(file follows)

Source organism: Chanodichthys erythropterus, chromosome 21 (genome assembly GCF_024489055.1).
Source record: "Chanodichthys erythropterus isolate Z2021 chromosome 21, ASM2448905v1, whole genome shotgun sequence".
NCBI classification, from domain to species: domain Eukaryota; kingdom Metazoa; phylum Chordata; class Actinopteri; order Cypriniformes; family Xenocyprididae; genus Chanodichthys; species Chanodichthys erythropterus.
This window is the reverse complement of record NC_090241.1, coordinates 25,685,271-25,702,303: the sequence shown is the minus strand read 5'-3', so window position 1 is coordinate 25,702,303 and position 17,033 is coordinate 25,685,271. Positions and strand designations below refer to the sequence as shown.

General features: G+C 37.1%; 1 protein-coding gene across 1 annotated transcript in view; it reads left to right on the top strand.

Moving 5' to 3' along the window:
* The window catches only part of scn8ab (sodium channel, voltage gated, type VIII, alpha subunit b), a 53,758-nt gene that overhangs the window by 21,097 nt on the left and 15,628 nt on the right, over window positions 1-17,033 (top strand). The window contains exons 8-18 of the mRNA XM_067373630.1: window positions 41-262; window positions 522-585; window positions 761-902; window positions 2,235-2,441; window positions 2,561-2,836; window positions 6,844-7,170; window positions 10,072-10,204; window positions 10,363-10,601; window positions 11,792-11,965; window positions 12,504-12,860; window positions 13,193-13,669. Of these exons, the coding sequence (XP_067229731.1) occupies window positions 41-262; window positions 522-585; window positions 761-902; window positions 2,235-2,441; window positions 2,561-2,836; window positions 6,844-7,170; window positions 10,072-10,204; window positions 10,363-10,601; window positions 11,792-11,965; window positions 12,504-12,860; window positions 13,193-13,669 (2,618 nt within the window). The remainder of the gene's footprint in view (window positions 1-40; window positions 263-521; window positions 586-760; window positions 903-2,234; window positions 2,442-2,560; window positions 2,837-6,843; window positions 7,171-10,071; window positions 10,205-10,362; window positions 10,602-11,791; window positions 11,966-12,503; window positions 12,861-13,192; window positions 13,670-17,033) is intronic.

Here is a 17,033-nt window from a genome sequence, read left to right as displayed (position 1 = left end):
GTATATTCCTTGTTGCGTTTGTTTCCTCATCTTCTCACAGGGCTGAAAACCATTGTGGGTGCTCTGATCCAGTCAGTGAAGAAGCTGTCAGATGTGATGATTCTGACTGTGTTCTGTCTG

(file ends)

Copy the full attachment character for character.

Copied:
Source organism: Chanodichthys erythropterus, chromosome 21 (genome assembly GCF_024489055.1).
Source record: "Chanodichthys erythropterus isolate Z2021 chromosome 21, ASM2448905v1, whole genome shotgun sequence".
NCBI classification, from domain to species: domain Eukaryota; kingdom Metazoa; phylum Chordata; class Actinopteri; order Cypriniformes; family Xenocyprididae; genus Chanodichthys; species Chanodichthys erythropterus.
This window is the reverse complement of record NC_090241.1, coordinates 25,685,271-25,702,303: the sequence shown is the minus strand read 5'-3', so window position 1 is coordinate 25,702,303 and position 17,033 is coordinate 25,685,271. Positions and strand designations below refer to the sequence as shown.

General features: G+C 37.1%; 1 protein-coding gene across 1 annotated transcript in view; it reads left to right on the top strand.

Moving 5' to 3' along the window:
* The window catches only part of scn8ab (sodium channel, voltage gated, type VIII, alpha subunit b), a 53,758-nt gene that overhangs the window by 21,097 nt on the left and 15,628 nt on the right, over window positions 1-17,033 (top strand). The window contains exons 8-18 of the mRNA XM_067373630.1: window positions 41-262; window positions 522-585; window positions 761-902; window positions 2,235-2,441; window positions 2,561-2,836; window positions 6,844-7,170; window positions 10,072-10,204; window positions 10,363-10,601; window positions 11,792-11,965; window positions 12,504-12,860; window positions 13,193-13,669. Of these exons, the coding sequence (XP_067229731.1) occupies window positions 41-262; window positions 522-585; window positions 761-902; window positions 2,235-2,441; window positions 2,561-2,836; window positions 6,844-7,170; window positions 10,072-10,204; window positions 10,363-10,601; window positions 11,792-11,965; window positions 12,504-12,860; window positions 13,193-13,669 (2,618 nt within the window). The remainder of the gene's footprint in view (window positions 1-40; window positions 263-521; window positions 586-760; window positions 903-2,234; window positions 2,442-2,560; window positions 2,837-6,843; window positions 7,171-10,071; window positions 10,205-10,362; window positions 10,602-11,791; window positions 11,966-12,503; window positions 12,861-13,192; window positions 13,670-17,033) is intronic.

Here is a 17,033-nt window from a genome sequence, read left to right as displayed (position 1 = left end):
GTATATTCCTTGTTGCGTTTGTTTCCTCATCTTCTCACAGGGCTGAAAACCATTGTGGGTGCTCTGATCCAGTCAGTGAAGAAGCTGTCAGATGTGATGATTCTGACTGTGTTCTGTCTG